By Suzanne Hansen (Reproduced with permission from The Informer)
The Whitianga Coastguard Unit is at the moment looking for volunteer radio operators.
If any new volunteers can get their training underway during the quiet of winter, they will be ready for the busy summer season.
A Coastguard radio operator is a “professional” volunteer job with a difference.
The Whitianga Coastguard radio operators go through comprehensive training, enabling them to work with some of the most advanced voiceover IP communications and incident reporting technology in New Zealand.
The role of the radio operator is an integral part of the Coastguard’s marine incident response to incidents at sea. It is a volunteer
role which provides not just training, but also growth paths to other roles in the organisation with greater leadership opportunities and the opportunity to work within an organisation known for great culture and camaraderie.
Graham Caddy, the Whitianga Coastguard’s vice president of operations, says that as in any volunteer organisation, key volunteers
make changes in their life plans and, as a result of some of their volunteers stepping down, they need to find up to six new recruits to train up as radio operators.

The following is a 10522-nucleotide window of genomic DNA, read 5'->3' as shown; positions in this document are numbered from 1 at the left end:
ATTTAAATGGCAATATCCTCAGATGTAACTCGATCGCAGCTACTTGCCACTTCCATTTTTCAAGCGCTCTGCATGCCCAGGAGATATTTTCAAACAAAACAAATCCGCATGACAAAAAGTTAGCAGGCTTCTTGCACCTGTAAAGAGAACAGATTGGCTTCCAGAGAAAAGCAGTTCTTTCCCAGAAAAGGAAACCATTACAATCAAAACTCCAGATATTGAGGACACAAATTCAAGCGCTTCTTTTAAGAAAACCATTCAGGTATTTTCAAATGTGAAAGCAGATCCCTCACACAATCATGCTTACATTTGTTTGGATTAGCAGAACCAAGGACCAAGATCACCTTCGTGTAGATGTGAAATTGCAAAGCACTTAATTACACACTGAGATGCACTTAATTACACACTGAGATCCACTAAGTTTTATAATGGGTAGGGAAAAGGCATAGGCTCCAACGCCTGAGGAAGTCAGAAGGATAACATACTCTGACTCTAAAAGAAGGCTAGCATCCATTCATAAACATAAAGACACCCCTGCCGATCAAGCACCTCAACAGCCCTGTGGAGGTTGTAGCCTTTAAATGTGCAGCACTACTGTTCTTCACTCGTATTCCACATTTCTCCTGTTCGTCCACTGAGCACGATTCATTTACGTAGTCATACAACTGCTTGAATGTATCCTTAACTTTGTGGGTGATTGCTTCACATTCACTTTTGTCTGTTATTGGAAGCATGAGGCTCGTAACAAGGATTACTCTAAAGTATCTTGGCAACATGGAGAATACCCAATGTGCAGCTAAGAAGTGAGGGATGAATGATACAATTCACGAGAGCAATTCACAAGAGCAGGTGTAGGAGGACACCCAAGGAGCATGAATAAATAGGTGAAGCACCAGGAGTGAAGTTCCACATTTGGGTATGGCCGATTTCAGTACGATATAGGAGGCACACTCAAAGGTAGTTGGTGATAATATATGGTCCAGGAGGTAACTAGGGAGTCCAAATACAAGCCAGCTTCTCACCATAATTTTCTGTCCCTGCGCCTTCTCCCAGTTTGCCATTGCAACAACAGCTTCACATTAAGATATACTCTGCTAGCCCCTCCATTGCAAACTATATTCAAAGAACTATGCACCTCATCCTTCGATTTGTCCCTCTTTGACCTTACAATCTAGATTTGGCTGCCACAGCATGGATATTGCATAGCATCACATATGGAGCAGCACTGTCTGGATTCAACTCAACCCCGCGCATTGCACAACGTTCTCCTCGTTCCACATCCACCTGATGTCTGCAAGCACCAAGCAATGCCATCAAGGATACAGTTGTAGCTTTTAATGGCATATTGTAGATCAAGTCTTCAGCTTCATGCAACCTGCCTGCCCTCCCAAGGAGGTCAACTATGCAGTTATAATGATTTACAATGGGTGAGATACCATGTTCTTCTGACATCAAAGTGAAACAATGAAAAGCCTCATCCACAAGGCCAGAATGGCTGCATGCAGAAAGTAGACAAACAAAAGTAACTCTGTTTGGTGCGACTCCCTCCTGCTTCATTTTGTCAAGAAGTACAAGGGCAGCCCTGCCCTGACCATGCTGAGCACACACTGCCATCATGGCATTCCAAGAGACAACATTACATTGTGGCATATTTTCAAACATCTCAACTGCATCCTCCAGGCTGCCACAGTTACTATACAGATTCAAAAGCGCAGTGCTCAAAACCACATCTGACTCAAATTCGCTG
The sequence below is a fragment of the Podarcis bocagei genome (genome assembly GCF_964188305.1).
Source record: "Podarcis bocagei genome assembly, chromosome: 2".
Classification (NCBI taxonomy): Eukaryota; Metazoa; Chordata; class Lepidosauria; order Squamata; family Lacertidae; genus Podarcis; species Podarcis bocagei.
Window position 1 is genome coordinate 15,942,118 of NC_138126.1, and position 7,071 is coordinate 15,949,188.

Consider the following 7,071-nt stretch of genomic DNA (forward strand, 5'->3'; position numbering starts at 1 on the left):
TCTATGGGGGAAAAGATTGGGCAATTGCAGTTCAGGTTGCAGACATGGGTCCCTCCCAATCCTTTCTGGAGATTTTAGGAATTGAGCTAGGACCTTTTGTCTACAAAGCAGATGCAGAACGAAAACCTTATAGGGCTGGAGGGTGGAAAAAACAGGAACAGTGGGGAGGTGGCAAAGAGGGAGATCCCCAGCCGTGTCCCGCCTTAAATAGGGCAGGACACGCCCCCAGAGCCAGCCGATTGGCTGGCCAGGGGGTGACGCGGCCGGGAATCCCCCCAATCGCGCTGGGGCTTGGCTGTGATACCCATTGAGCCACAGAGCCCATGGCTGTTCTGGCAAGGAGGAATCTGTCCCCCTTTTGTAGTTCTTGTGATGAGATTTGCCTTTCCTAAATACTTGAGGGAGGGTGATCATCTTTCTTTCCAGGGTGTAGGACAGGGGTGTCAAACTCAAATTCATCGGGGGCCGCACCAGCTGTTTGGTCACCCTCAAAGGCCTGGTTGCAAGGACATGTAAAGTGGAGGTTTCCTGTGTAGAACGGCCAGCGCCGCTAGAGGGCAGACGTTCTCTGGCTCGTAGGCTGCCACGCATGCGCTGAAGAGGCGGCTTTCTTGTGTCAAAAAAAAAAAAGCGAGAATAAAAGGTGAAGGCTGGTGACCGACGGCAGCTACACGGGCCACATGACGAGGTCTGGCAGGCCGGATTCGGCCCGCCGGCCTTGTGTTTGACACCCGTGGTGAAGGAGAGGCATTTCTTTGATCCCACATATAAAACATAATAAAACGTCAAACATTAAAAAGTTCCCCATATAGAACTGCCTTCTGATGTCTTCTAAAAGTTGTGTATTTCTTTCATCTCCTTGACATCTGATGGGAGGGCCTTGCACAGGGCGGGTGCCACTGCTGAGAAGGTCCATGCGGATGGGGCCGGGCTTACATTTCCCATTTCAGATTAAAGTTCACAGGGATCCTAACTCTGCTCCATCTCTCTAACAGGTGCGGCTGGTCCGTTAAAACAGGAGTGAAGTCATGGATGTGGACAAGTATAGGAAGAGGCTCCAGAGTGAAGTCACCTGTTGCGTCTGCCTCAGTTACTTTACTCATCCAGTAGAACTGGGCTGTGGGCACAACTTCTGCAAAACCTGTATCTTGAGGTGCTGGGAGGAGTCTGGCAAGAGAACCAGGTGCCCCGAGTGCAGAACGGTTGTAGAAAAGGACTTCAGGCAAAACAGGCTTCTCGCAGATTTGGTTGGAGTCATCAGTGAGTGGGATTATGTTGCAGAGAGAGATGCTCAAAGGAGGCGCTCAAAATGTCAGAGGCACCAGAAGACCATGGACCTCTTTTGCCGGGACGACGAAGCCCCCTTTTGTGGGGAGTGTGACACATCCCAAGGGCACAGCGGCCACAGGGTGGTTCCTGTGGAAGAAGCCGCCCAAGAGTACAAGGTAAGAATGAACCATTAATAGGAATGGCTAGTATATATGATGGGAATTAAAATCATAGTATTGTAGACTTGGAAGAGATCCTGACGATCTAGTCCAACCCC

There is a solid investment in anyone the Whitianga Coastguard Unit is recruiting as a radio operator, so they are looking for recruits who can commit to the role in the medium to long term. Saying this, the roster for operators work around suitable hours and the availability and lifestyles of the volunteers. The hours Senior radio operator, Ann Riley in the Whitianga Coastguard Unit’s incident control room are not onerous, but the investment in skills is tangible.
“We are looking for volunteers who preferably have some marine background, they will need a police clearance and some keyboard skills are beneficial,” says Graham. “Our new recruits will be funded to complete the courses they will need to do their job, such as their VHS Operator License, incident management and more.
Our incident control room here in Whitianga is unique in that it’s a state-of-the-art facility and proper training is critical to the radio operator function.
“Our whole search and rescue process begins with a boat skipper’s initial trip report to the radio operator, which gives us critical intelligence should an incident occur. That incident may be anything from a tow needed to a complete mayday situation, but that initial trip report will get us looking in the right place, for the right people, saving precious time. Being in the centre of all of this as a radio operator can be quite a buzz.”
Volunteering as a radio operator for the Coastguard is a great way to meet new friends who share a passion for the sea, as well as to
bond with a team of professional volunteers with a great culture. The Whitianga Coastguard is all about saving lives at sea.
If you would like more information or would like to get involved in the Whitianga Coastguard Unit as a radio operator, you can
phone Graham directly on (027) 295 4861 or phone the Whitianga Coastguard duty officer on (07) 866 2883.